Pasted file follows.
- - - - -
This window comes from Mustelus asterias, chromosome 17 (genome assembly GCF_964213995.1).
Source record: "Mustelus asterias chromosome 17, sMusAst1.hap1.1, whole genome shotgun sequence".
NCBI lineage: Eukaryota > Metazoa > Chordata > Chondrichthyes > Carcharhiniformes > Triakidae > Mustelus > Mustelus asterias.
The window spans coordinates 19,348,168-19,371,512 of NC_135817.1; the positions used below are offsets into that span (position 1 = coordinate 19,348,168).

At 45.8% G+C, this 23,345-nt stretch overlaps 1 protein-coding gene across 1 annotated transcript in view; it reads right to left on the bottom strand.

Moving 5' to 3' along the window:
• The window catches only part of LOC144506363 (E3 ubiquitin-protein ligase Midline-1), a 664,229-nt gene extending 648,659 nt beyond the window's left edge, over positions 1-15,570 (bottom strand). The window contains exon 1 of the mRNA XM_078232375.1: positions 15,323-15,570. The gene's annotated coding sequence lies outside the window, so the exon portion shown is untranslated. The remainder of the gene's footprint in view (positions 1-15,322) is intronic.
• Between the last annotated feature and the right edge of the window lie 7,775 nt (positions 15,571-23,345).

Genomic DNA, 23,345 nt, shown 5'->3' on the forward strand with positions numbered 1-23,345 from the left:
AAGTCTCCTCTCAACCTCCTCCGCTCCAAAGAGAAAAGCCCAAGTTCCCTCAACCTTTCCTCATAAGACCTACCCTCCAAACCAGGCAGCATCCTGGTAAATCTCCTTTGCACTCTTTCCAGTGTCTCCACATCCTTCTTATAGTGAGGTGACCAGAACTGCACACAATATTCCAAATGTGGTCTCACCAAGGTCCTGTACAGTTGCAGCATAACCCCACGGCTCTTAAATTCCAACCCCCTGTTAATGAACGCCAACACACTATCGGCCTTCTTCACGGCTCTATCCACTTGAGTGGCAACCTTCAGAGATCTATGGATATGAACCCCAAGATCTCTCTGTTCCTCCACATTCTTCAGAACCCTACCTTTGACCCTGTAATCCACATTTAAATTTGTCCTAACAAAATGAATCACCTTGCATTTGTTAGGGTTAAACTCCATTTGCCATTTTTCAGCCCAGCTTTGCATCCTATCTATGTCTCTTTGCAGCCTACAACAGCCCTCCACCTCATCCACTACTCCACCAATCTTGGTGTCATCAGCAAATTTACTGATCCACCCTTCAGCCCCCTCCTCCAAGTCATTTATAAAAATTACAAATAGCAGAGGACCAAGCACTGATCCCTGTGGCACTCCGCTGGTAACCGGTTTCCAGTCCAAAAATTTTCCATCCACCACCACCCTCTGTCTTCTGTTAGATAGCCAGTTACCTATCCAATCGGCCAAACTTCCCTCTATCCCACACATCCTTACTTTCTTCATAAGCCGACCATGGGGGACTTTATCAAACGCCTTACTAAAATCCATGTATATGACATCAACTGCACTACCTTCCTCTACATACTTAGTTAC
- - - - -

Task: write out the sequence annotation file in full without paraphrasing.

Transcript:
This window comes from Mustelus asterias, chromosome 17 (genome assembly GCF_964213995.1).
Source record: "Mustelus asterias chromosome 17, sMusAst1.hap1.1, whole genome shotgun sequence".
NCBI lineage: Eukaryota > Metazoa > Chordata > Chondrichthyes > Carcharhiniformes > Triakidae > Mustelus > Mustelus asterias.
The window spans coordinates 19,348,168-19,371,512 of NC_135817.1; the positions used below are offsets into that span (position 1 = coordinate 19,348,168).

At 45.8% G+C, this 23,345-nt stretch overlaps 1 protein-coding gene across 1 annotated transcript in view; it reads right to left on the bottom strand.

Moving 5' to 3' along the window:
• The window catches only part of LOC144506363 (E3 ubiquitin-protein ligase Midline-1), a 664,229-nt gene extending 648,659 nt beyond the window's left edge, over positions 1-15,570 (bottom strand). The window contains exon 1 of the mRNA XM_078232375.1: positions 15,323-15,570. The gene's annotated coding sequence lies outside the window, so the exon portion shown is untranslated. The remainder of the gene's footprint in view (positions 1-15,322) is intronic.
• Between the last annotated feature and the right edge of the window lie 7,775 nt (positions 15,571-23,345).

Genomic DNA, 23,345 nt, shown 5'->3' on the forward strand with positions numbered 1-23,345 from the left:
AAGTCTCCTCTCAACCTCCTCCGCTCCAAAGAGAAAAGCCCAAGTTCCCTCAACCTTTCCTCATAAGACCTACCCTCCAAACCAGGCAGCATCCTGGTAAATCTCCTTTGCACTCTTTCCAGTGTCTCCACATCCTTCTTATAGTGAGGTGACCAGAACTGCACACAATATTCCAAATGTGGTCTCACCAAGGTCCTGTACAGTTGCAGCATAACCCCACGGCTCTTAAATTCCAACCCCCTGTTAATGAACGCCAACACACTATCGGCCTTCTTCACGGCTCTATCCACTTGAGTGGCAACCTTCAGAGATCTATGGATATGAACCCCAAGATCTCTCTGTTCCTCCACATTCTTCAGAACCCTACCTTTGACCCTGTAATCCACATTTAAATTTGTCCTAACAAAATGAATCACCTTGCATTTGTTAGGGTTAAACTCCATTTGCCATTTTTCAGCCCAGCTTTGCATCCTATCTATGTCTCTTTGCAGCCTACAACAGCCCTCCACCTCATCCACTACTCCACCAATCTTGGTGTCATCAGCAAATTTACTGATCCACCCTTCAGCCCCCTCCTCCAAGTCATTTATAAAAATTACAAATAGCAGAGGACCAAGCACTGATCCCTGTGGCACTCCGCTGGTAACCGGTTTCCAGTCCAAAAATTTTCCATCCACCACCACCCTCTGTCTTCTGTTAGATAGCCAGTTACCTATCCAATCGGCCAAACTTCCCTCTATCCCACACATCCTTACTTTCTTCATAAGCCGACCATGGGGGACTTTATCAAACGCCTTACTAAAATCCATGTATATGACATCAACTGCACTACCTTCCTCTACATACTTAGTTAC